The figures are startling. In the last year of the Carter administration (1979), our nation's federal prisons held about 20,000 inmates. By contrast, as the Clinton administration draws to a close we will have 135,000 inmates in federal prisons; projecting an annual growth of 10 percent the number will reach a quarter million in five years. In 1979, there were 268,000 inmates in the prisons of all 50 states. Today, they hold almost 1.3 million. In 1979, there were 150,000 in local jails and lockups. Today, local jail facilities hold nearly 700,000. This year, we will exceed 2 million inmates in our prisons and jails. As we enter the millennium, the nation has about 6.5 million of its citizens under some form of correctional supervision.
And a new twist has been added: the “supermax” prison composed exclusively of cells used for solitary confinement. A place of studied sensual deprivation and psychological torture, it was designed by correctional managers to control their populations as privileges in routine prisons were diminished and sentences were lengthened. A product less of management necessity than of a twisted psyche, these temples to sado-masochism now dot the American landscape, presently containing 20,000 mostly minority inmates.
Spurred on by a “drug war” that focuses inordinately upon the poor and minorities, we have seen astonishing patterns of incarceration among young black men vis à vis similarly accused white men. Although the rates of drug consumption are roughly equal among white and black populations, blacks are imprisoned for drug offenses at 14 times the rate of whites.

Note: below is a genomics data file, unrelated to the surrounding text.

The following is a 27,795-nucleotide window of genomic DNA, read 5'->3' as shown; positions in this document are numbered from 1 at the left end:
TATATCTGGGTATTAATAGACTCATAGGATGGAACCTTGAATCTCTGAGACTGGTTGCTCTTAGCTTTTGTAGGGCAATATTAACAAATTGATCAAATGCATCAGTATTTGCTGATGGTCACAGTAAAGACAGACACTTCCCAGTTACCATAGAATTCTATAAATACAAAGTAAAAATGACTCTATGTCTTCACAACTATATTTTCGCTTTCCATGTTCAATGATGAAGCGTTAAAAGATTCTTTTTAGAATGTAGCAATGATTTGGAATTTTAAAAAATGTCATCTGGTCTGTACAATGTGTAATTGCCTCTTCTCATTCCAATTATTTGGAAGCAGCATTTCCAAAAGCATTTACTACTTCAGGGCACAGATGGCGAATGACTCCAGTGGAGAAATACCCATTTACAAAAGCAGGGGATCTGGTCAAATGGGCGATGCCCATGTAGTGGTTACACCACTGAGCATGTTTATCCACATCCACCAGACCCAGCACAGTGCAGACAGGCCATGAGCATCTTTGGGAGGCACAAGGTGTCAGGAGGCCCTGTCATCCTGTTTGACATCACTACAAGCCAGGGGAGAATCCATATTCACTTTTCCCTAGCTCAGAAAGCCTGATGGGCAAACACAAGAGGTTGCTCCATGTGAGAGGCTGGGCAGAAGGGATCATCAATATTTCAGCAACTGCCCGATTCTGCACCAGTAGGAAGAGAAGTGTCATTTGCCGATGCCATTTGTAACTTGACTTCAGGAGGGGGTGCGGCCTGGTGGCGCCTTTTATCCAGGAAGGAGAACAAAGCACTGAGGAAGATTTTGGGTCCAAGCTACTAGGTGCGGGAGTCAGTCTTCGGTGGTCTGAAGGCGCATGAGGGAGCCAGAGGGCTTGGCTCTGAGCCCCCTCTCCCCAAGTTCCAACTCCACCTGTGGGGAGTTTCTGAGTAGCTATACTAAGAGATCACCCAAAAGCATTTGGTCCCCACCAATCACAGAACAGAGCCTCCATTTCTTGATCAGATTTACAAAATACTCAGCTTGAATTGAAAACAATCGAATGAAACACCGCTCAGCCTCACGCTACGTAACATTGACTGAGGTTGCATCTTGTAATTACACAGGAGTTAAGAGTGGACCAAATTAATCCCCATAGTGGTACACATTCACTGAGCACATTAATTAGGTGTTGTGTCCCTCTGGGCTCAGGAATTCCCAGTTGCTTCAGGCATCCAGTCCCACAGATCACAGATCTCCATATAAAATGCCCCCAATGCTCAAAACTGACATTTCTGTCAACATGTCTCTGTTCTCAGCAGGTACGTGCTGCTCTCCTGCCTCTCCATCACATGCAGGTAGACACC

The patterns in some states are truly astonishing. Between 1986 and 1996 for example, the rate of incarceration for drug offenses among African Americans increased by 10,102 percent in Louisiana; in Georgia, by 5,499 percent; in Arkansas 5,033 percent; in Iowa 4,284 percent; and in Tennessee 1,473 percent.
There are currently more than 50 million criminal records on file in the US, with at least 4 to 5 million “new” adults acquiring such a record annually. This record sticks with a person, whether or not charges are dropped or there is a subsequent conviction. A notorious example occurred in the recent police killing of Patrick Dorismond, an unarmed young Haitian immigrant. In an attempt to rationalize the police behavior, Mayor Rudolph Giuliani characterized the deceased as “no altar boy” and released a “criminal record” that included two past convictions for “disorderly conduct” and a juvenile charge that had been dismissed over two decades earlier when Dorismond was 13 years old.
For certain racial and ethnic groups, being arrested and locked up is a given. Beginning in adolescence, we have established a warped “rite of passage” for young African Americans and Hispanics; only by a fluke will they avoid acquiring a “criminal record” — the result of an arrest.
In 1990, the nonprofit Washington, DC–based Sentencing Project found that on an average day, one in every four African-American men ages 20–29 was either in prison, in jail, or on probation/parole. Ten years later, the ratio had shrunk to one in three.